I don't want to spend too much time on "Blade Runner" itself because I'd rather focus most of this review on the original, but nevertheless I think I am at a bit of a disadvantage at having not seen "Blade Runner" until 2017. It's a bit of a slow, though-provoking film that dives deep into the themes of human vs. technology. I think a lot of humanity is scared of technology getting too advanced, thus in Hollywood we see almost every movie about artificial intelligence going completely awry with the robots we've created overtaking us and ruling the earth. In fact, I can't really think of a movie off the top of my head that portrays artificial intelligence as a positive thing. It's almost always negative. And that's what "Blade Runner" is all about. Humans created these artificial intelligence that this universe has called replicas, but things went so bad that they've become illegal on this planet. Now there are certain people working as blade runners whose job is to hunt down and "retire" the replicas that are on the earth. Harrison Ford is one of said blade runners and the movie is about him hunting down and killing four specific replicas. But he falls in love with one of them while hunting the others down and then there are questions about if he himself is actually a replica.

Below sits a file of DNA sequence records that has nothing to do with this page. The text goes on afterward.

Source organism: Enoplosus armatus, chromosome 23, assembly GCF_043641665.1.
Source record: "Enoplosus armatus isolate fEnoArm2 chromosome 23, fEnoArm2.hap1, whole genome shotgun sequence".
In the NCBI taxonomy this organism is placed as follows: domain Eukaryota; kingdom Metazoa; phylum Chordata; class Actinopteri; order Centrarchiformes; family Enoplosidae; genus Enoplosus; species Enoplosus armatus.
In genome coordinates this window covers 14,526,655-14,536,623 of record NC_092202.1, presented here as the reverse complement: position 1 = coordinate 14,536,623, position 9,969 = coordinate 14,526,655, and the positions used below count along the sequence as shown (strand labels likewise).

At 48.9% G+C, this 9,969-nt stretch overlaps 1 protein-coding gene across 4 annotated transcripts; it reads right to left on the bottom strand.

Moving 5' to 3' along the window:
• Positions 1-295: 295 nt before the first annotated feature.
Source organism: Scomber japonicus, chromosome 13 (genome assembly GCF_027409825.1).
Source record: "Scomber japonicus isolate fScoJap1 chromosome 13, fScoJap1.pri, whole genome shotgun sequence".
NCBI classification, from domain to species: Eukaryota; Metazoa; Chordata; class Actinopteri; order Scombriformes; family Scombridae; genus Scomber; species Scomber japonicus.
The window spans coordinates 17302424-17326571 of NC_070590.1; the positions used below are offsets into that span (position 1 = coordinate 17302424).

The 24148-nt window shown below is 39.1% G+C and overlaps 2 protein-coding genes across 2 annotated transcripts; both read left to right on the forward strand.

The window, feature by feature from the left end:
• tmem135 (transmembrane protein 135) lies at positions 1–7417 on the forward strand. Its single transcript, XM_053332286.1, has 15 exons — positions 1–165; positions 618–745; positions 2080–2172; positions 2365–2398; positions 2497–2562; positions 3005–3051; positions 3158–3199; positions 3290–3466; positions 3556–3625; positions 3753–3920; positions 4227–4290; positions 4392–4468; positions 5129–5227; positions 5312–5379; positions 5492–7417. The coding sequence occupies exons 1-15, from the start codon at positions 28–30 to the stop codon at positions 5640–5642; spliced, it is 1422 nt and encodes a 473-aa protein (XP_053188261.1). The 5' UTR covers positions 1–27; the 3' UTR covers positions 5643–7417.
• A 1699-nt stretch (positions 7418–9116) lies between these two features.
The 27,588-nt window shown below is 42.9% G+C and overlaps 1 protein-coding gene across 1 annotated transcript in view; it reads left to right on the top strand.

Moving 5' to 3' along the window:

You can tell by watching "Blade Runner 2049" that Villeneuve has mad respect for the original film because he has taken that original film and delivered a proper sequel that does justice to this movie that so many love. They could've taken this franchise and updated it for modern audiences. They could've turned it into a giant action franchise or used this movie to set up a whole bunch of other sequels, but that's not what happened. Villeneuve has made a "Blade Runner" sequel that takes what "Blade Runner" set up and builds on it. While the first movie was set in 2019, this movie is set 30 years after that, in the year 2049, and feels like a natural progression. The technology from the first movie has expanded and progressed while the universe we're in is bigger, better and more beautiful than ever before. Like, seriously, if nothing else, this movie is worth seeing just for the visual effects and cinematography. And just like the original, the soundtrack is quite mesmerizing. The movie is nearly three hours long, but for me I was so caught up in this world that I was totally fine with the length of the film. Yeah, sure, it probably could've been 20 minutes shorter, but I never got bored or restless due to how beautiful and mesmerizing this movie is.